Adding to the already substantial list of lawsuits filed on behalf of its clients Erik Andersen and Rob Landley (the two principal developers of the BusyBox open source utility), the The Software Freedom Law Center (SFLC) has announced today the filing of yet another suit alleging copyright infringement based on a violation of version 2 of the GNU General Public License (GPL) in connection with BusyBox.  The current suit has been filed against Ethernet solutions provider Extreme Networks.  As with the previous suits brought by Andersen and Landley (against Monsoon Multimedia, Xterasys Corporation, High-Gain Antennas, Verizon Communications, Bell Microproducts, Inc. and Super Micro Computer, Inc.) , the complaint against Extreme Networks alleges that Extreme makes and sells various products containing firmware in which BusyBox, or a modified version of BusyBox, is included.  Specifically, the complaint names the Summit X450 Series network switches as one of the offending products offered by Extreme.  According to the lawsuit, Extreme continues to distribute this product and others with firmware containing BusyBox without making the source code to BusyBox available in accordance with the terms of the GPL.   As the complaint notes, under the terms of the GPL, Extreme is obligated to provide the source code of the BusyBox software to recipients of products with firmware containing BusyBox.

According to the complaint, Extreme was first notified of the requirements of the GPL as early as July of 2006 by a “third party” who requested a copy of the Busy Box source code.  The complaint further alleges that the SFLC later contacted Extreme in February 2008 on behalf of the BusyBox developers and that the parties have had multiple interactions since that time in an attempt to settle the allegations against Extreme.  The complaint continues, however, that Extreme has failed to respond to the latest notice provided by the SFLC on June 26, thus prompting the lawsuit.  As with the complaints in previous cases, the complaint filed against Extreme  requests that an injunction be issued against the defendant and that damages and litigation costs be awarded to the plaintiffs.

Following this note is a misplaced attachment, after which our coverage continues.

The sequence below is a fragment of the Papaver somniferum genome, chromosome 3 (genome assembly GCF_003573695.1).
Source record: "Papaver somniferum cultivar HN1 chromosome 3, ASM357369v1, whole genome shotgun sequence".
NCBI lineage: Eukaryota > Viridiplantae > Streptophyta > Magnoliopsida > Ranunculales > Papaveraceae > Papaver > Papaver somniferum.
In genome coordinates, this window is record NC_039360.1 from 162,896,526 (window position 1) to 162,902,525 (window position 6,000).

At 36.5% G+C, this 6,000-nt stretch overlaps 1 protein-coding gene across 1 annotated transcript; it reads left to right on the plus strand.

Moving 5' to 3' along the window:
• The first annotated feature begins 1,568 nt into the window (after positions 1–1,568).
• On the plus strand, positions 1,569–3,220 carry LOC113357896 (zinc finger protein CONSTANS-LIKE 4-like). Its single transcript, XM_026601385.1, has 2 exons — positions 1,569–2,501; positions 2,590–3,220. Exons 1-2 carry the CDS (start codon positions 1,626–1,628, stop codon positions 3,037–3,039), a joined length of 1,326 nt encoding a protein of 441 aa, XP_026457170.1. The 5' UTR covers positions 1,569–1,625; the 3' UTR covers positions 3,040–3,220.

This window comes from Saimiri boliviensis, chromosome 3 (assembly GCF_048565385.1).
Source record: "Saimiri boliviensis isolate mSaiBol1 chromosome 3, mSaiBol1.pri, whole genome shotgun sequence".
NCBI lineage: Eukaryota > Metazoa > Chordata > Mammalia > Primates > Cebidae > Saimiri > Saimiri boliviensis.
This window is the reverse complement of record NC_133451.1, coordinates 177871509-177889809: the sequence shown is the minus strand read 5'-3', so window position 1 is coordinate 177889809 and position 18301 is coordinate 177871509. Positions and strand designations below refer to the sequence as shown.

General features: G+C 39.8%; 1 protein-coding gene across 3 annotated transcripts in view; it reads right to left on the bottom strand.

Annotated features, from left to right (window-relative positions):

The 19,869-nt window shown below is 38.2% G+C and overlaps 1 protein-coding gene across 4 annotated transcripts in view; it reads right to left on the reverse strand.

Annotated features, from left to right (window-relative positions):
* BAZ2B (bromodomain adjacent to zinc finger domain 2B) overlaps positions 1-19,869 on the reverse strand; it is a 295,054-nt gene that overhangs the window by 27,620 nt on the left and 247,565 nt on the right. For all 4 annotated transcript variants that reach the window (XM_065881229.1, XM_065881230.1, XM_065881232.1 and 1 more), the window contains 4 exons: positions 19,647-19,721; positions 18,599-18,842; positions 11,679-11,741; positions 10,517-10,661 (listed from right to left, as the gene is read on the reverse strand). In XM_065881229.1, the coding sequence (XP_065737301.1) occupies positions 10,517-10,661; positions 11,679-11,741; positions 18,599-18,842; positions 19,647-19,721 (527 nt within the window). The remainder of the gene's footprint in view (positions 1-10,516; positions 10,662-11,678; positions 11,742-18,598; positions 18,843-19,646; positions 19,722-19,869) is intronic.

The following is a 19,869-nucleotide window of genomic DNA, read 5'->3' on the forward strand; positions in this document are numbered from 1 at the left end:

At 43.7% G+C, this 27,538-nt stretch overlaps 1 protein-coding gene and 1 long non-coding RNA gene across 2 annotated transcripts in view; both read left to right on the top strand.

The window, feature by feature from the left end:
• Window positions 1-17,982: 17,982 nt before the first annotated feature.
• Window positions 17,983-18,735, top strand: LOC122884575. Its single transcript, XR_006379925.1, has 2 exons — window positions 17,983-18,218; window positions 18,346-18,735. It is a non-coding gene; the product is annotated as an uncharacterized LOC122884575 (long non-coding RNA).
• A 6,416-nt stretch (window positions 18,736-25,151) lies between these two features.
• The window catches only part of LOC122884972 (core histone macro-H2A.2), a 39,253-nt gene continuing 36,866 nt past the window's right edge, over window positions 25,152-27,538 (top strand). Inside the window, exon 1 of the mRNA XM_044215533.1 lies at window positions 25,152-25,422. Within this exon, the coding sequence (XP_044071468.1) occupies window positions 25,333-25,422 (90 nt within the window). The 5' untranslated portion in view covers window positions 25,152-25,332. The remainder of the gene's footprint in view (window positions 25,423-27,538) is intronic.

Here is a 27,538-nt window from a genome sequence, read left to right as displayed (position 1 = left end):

The take away from this latest suit is fairly simple.  As the campaign of lawsuits brought by BusyBox continues to roll forward (and it appears safe to now call it a “campaign”), and as mentioned in connection with the previous BusyBox suits, product vendors (particularly in the wireless and terrestrial networking space) should take note of whether and to what extent the products distributed by their organizations (including products produced by third parties) contain BusyBox or other open source software.  And, as shown by the timeline in this and the other BusyBox cases, those vendors should take seriously any contact from the SFLC or other organizations inquiring about potential violations of the GPL or other open source licenses.

Red Hat Settles with Firestar

News out of Boston that Red Hat has settled the long-running patent infringement lawsuit filed against it by Firestar Software and a later suit filed against the company by DataTern.

Filed on June 26, 2006, the lawsuit by Massachusetts-based software vendor Firestar Software, Inc. was brought against Red Hat in connection the Hibernate 3.0 software product acquired by Red Hat through its then-recent acquisition of JBoss. In the lawsuit, Firestar alleged that JBoss and Red Hat are infringing U.S. patent number 6,101,502 (issued on August 8, 2000) through their activities relating to Hibernate. While software patent infringement lawsuits had become increasingly frequent in the world of proprietary software at the time of the lawsuit, the suit was viewed as the first of its kind relating to a widely distributed open source software product.